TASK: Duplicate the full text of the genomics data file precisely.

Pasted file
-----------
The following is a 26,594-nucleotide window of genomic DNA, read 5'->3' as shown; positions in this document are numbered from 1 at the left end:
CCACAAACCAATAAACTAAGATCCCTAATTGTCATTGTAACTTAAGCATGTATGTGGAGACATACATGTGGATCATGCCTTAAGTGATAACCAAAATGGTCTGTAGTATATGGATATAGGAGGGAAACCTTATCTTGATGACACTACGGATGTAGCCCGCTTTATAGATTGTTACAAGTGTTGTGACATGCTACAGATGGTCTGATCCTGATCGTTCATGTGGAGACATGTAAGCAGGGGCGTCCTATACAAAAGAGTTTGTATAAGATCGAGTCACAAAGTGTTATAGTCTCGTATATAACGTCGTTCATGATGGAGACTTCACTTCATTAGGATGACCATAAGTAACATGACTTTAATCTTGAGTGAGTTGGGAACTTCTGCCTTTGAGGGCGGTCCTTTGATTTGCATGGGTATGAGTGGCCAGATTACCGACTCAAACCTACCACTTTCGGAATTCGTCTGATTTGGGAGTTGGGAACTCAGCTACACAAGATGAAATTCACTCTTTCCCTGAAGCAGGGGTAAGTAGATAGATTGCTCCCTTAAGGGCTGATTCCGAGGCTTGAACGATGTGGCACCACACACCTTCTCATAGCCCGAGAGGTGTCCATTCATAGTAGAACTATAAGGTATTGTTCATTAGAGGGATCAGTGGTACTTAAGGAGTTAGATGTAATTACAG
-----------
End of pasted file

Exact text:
The following is a 26,594-nucleotide window of genomic DNA, read 5'->3' as shown; positions in this document are numbered from 1 at the left end:
CCACAAACCAATAAACTAAGATCCCTAATTGTCATTGTAACTTAAGCATGTATGTGGAGACATACATGTGGATCATGCCTTAAGTGATAACCAAAATGGTCTGTAGTATATGGATATAGGAGGGAAACCTTATCTTGATGACACTACGGATGTAGCCCGCTTTATAGATTGTTACAAGTGTTGTGACATGCTACAGATGGTCTGATCCTGATCGTTCATGTGGAGACATGTAAGCAGGGGCGTCCTATACAAAAGAGTTTGTATAAGATCGAGTCACAAAGTGTTATAGTCTCGTATATAACGTCGTTCATGATGGAGACTTCACTTCATTAGGATGACCATAAGTAACATGACTTTAATCTTGAGTGAGTTGGGAACTTCTGCCTTTGAGGGCGGTCCTTTGATTTGCATGGGTATGAGTGGCCAGATTACCGACTCAAACCTACCACTTTCGGAATTCGTCTGATTTGGGAGTTGGGAACTCAGCTACACAAGATGAAATTCACTCTTTCCCTGAAGCAGGGGTAAGTAGATAGATTGCTCCCTTAAGGGCTGATTCCGAGGCTTGAACGATGTGGCACCACACACCTTCTCATAGCCCGAGAGGTGTCCATTCATAGTAGAACTATAAGGTATTGTTCATTAGAGGGATCAGTGGTACTTAAGGAGTTAGATGTAATTACAG